Published November 27, 2012
Dear Debt Adviser,
I have a lot of unpaid debts from about six years ago. I am now looking to buy a home and need to make sure I have a good credit score. What is the best way of going about this?
Your goal of improving your credit to buy a home is a great goal. I'd also like to see you add to your goals paying back at least a portion of the money you owe.
Most lenders rely on the FICO credit score to determine the potential risk of a borrower. You'll need to understand the scoring process better before you walk into a lender's office. While you learn about that, I want you to get copies of your credit reports from the three major credit reporting bureaus. You can get free copies online at AnnualCreditReport.com.
I want you to know about and deal with any negative items that you may find on your credit report. Negative data typically remain on your credit reports for seven years. So your unpaid accounts will likely still be present on your reports for another year or so. To qualify for a mortgage now at terms that you will want and can afford, you will have to deal with your unpaid debts.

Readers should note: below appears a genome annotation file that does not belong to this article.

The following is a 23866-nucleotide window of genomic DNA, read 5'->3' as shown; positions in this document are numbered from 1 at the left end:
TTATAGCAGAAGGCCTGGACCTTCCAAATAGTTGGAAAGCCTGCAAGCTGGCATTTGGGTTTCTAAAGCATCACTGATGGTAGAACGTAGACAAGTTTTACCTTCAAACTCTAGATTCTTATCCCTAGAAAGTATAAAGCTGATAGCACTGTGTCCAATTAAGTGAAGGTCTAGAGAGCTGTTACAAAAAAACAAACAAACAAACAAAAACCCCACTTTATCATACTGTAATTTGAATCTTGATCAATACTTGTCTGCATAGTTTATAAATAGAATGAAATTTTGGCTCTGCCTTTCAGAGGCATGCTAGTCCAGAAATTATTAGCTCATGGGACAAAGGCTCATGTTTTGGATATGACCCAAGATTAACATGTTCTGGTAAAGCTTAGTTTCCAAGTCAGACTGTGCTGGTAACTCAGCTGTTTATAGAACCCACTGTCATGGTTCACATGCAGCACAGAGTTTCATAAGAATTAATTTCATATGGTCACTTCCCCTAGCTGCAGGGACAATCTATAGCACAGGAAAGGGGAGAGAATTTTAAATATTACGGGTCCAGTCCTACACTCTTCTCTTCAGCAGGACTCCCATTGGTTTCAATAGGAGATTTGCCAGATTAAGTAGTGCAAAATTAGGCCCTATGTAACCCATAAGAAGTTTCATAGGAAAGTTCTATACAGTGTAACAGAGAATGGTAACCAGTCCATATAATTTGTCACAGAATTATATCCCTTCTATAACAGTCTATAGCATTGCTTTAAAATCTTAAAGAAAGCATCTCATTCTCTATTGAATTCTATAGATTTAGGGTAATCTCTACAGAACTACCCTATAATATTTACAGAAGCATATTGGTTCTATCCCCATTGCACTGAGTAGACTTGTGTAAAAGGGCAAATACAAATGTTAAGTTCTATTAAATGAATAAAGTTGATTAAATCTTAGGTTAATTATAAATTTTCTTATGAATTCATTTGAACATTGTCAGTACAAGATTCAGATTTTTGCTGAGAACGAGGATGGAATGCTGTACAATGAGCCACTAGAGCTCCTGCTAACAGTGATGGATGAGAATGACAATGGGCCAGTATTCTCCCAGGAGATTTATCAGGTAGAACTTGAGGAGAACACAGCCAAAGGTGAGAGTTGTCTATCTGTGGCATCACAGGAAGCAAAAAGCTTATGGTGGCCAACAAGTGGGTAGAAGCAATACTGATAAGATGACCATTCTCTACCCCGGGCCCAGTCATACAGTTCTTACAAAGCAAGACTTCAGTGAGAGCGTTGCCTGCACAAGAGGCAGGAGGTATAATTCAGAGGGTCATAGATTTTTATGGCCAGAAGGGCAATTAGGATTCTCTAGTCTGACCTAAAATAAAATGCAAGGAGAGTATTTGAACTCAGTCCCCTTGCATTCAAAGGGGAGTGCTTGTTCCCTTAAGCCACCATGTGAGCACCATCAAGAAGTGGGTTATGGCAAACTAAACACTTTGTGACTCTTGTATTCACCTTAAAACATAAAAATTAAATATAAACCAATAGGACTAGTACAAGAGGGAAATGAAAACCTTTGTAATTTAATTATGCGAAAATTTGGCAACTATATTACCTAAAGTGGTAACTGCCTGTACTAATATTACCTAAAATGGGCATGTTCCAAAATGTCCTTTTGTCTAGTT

Today's lenders are very nervous about lending to anyone with subprime credit, shaky income or a history of unpaid bills. You can't blame them for wondering if you will default on a payment at some point. To ease a mortgage lender's worries, I suggest that you either pay your debts in full or settle your unpaid debts.
Paying late and even negotiating to pay less than the full balance is much better in the eyes of a mortgage lender than leaving the accounts unpaid. Try working out a monthly repayment plan with your creditors/collectors that you can afford, and begin paying off what you owe.
Another alternative is to wait until the unpaid debts are seven years past due and no longer reported on your credit reports. Depending on what other positive items you have included on your credit reports, this may work to help you qualify for an affordable mortgage. However, in my experience, just because the debts no longer appear on your credit, does not mean the collection attempts for the debts will stop.
Purchasing a home is a huge, long-term financial commitment and one that I want you to be sure you are fully prepared for. I advise prospective homeowners to attend a first-time homebuyer's class in your area where you can get better prepared to prequalify for a mortgage, understand how the process works and get some advice to tune up your chances of landing a great mortgage rate. You can find a homebuyer education course in your area from your local U.S. Department of Housing and Urban Development office.
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Copyright 2012, Bankrate Inc.